Optical maturity variation in lunar spectra as measured by Moon Mineralogy Mapper data
Article first published online: 28 JUL 2011
Copyright 2011 by the American Geophysical Union.
Journal of Geophysical Research: Planets (1991–2012)
Volume 116, Issue E9, September 2011
How to Cite
2011), Optical maturity variation in lunar spectra as measured by Moon Mineralogy Mapper data, J. Geophys. Res., 116, E00G17, doi:10.1029/2010JE003748., et al. (
- Issue published online: 28 JUL 2011
- Article first published online: 28 JUL 2011
- Manuscript Accepted: 28 APR 2011
- Manuscript Revised: 18 APR 2011
- Manuscript Received: 30 SEP 2010
- space weathering;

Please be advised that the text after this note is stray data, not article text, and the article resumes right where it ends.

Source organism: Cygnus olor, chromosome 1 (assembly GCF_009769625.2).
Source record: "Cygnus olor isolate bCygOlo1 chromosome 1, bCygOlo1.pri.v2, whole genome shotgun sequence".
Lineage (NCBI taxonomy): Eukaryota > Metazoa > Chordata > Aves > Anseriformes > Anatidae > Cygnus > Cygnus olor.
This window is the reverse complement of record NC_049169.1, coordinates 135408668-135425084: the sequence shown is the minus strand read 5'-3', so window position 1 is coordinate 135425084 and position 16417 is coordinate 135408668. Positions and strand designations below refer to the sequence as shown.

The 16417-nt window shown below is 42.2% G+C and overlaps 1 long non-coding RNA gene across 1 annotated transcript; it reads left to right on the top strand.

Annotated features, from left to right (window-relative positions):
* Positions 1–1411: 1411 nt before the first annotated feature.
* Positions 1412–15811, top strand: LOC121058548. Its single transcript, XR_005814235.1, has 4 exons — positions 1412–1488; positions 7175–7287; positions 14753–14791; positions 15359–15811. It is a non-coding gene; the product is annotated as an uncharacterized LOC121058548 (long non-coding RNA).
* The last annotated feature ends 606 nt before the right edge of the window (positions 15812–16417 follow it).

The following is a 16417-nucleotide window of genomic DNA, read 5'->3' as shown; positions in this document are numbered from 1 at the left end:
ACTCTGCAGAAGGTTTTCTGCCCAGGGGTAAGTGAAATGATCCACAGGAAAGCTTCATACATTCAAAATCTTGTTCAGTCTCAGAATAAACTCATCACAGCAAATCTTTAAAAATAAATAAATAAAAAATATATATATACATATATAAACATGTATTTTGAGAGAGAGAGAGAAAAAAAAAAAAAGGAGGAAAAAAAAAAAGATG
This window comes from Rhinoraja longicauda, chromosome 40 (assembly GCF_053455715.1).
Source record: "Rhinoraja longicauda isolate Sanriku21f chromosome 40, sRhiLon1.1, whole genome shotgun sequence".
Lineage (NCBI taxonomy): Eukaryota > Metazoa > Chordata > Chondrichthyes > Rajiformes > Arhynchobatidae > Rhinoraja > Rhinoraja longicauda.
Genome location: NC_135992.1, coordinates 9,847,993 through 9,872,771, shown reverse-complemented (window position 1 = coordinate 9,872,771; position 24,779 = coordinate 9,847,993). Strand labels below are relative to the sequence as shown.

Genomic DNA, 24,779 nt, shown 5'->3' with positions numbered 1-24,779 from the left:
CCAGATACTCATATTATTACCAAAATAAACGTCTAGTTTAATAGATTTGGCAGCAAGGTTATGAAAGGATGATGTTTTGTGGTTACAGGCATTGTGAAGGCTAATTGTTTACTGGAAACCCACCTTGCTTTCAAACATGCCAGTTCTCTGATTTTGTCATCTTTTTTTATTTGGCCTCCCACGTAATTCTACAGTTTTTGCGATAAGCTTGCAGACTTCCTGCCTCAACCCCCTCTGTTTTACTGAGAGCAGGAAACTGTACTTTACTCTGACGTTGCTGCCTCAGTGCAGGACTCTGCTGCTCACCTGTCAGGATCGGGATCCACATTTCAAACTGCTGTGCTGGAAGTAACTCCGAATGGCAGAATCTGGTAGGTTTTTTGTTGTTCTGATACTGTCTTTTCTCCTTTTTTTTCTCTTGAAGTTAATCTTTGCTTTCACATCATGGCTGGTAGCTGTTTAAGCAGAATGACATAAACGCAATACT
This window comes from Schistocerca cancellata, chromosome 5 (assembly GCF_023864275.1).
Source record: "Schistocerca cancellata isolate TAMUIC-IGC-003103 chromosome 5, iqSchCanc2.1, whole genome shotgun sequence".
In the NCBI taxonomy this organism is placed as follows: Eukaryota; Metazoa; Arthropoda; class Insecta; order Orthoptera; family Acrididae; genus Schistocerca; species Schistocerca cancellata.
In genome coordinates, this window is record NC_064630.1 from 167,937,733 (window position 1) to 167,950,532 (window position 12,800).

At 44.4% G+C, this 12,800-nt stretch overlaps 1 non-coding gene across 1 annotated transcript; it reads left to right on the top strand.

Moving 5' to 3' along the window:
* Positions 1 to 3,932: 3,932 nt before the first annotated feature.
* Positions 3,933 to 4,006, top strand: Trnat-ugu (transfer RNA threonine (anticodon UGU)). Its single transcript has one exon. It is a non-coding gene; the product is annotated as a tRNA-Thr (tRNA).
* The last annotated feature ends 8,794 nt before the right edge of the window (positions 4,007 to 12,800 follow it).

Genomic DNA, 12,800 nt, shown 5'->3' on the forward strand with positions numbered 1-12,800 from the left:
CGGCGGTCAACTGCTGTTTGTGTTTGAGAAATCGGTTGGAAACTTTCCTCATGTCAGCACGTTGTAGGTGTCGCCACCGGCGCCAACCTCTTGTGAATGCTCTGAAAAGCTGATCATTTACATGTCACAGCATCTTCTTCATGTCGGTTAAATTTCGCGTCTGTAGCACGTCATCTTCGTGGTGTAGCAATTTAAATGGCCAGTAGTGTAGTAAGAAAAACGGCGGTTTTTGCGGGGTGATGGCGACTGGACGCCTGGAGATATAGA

High spectral and spatial resolution data from the Moon Mineralogy Mapper (M3) instrument on Chandrayaan-1 are used to investigate in detail changes in the optical properties of lunar materials accompanying space weathering. Three spectral parameters were developed and used to quantify spectral effects commonly thought to be associated with increasing optical maturity: an increase in spectral slope (“reddening”), a decrease in albedo (“darkening”), and loss of spectral contrast (decrease in absorption band depth). Small regions of study were defined that sample the ejecta deposits of small fresh craters that contain relatively crystalline (immature) material that grade into local background (mature) soils. Selected craters are small enough that they can be assumed to be of constant composition and thus are useful for evaluating trends in optical maturity. Color composites were also used to identify the most immature material in a region and show that maturity trends can also be identified using regional soil trends. The high resolution M3 data are well suited to quantifying the spectral changes that accompany space weathering and are able to capture subtle spectral variations in maturity trends. However, the spectral changes that occur as a function of maturity were observed to be dependent on local composition. Given the complexity of space weathering processes, this was not unexpected but poses challenges for absolute measures of optical maturity across diverse lunar terrains.